Dear Dr. Roach: About two or three months ago, I got a cracking sound in my right ear, and it hurts off and on. This happens several times a day, both day and night. I saw my doctor, who said it was nothing. He told me to take Sudafed two times every 24 hours. It does let up when I take it. Can you help ease my mind? — M.M.

Answer: The two things that first come to my mind with a cracking noise in the ear with discomfort is something in the ear canal, such as dried wax, or a problem with the Eustachian tube.

An exam should have shown wax in the ear, so I think the problem is the Eustachian tube, which connects the middle ear with the back of the throat to maintain equal pressure. The equalization of pressure is sometimes accompanied by a popping sensation, often with a yawn or other wide opening of the mouth, followed by improved hearing. If the Eustachian tube doesn’t work right, the pressures don’t equalize and there can be a pressure sensation in the ear that isn’t relieved.

The Eustachian tube can be blocked by allergies or a cold, and pseudoephedrine or another decongestant is an effective treatment. Antihistamines can also be tried, and might be especially useful in people with high blood pressure or those sensitive to decongestants.

If symptoms are going away, you can be easy in your mind, but if not, it’s worth another trip to your regular doctor or maybe an ear, nose and throat specialist. There are other possible causes, such as TMJ disorders.

Dear Dr. Roach: Prior to and on the day of my first Pfizer COVID vaccine in January I had been taking etodolac (Lodine) for osteoarthritis. Following my first vaccine I became concerned that the anti-inflammatory might affect the vaccine’s effectiveness and searched in vain for information on this topic. I contacted my doctor about my concern, and he suggested I stop taking the medication three days before and after the second vaccine, which I did.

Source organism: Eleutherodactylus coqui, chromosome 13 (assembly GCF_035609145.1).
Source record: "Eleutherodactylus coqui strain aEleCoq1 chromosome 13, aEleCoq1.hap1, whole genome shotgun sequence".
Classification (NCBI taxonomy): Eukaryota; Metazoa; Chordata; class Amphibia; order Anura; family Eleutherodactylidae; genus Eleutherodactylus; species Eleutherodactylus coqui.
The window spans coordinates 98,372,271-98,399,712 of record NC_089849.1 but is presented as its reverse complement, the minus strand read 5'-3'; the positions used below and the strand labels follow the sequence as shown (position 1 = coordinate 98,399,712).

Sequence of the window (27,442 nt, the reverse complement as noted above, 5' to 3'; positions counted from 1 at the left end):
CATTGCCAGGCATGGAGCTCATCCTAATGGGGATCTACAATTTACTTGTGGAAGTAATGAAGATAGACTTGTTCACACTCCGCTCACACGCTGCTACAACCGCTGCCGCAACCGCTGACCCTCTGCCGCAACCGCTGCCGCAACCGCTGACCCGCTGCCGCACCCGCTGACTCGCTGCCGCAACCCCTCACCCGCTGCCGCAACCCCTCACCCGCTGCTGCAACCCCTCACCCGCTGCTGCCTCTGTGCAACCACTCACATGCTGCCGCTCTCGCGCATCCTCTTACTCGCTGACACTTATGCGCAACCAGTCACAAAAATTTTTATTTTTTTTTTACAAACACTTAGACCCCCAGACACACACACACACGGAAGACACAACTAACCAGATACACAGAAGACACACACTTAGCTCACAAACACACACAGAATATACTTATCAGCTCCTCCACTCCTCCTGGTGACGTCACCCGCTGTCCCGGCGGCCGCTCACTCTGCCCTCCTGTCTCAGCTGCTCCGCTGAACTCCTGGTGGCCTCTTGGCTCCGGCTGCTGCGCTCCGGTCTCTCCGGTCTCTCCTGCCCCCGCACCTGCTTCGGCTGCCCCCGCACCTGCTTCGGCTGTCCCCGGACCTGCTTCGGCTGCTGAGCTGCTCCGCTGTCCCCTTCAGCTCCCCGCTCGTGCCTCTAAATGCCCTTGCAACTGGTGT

Am I walking around with only partial protection as a result of the impact of having taken the anti-inflammatories at the time of the first injection? With millions of people suffering from arthritis I have to believe that some of them would’ve been in the medical trials. I never feel really safe even though I’m totally vaccinated now. — R.K.

Answer: The reduction in effectiveness in a vaccine due to taking an anti-inflammatory or Tylenol prior to the vaccine is theoretical, and based only on antibody studies. The effect, if any, is likely to be small. The second vaccine causes the body to make a much larger number of antibodies. Your second dose was not affected by any possible reduction from anti-inflammatory arthritis medicine, so you have no reason to worry.

No vaccine is perfect, but the real-world data from the Pfizer and Moderna vaccines show exceptional effectiveness.

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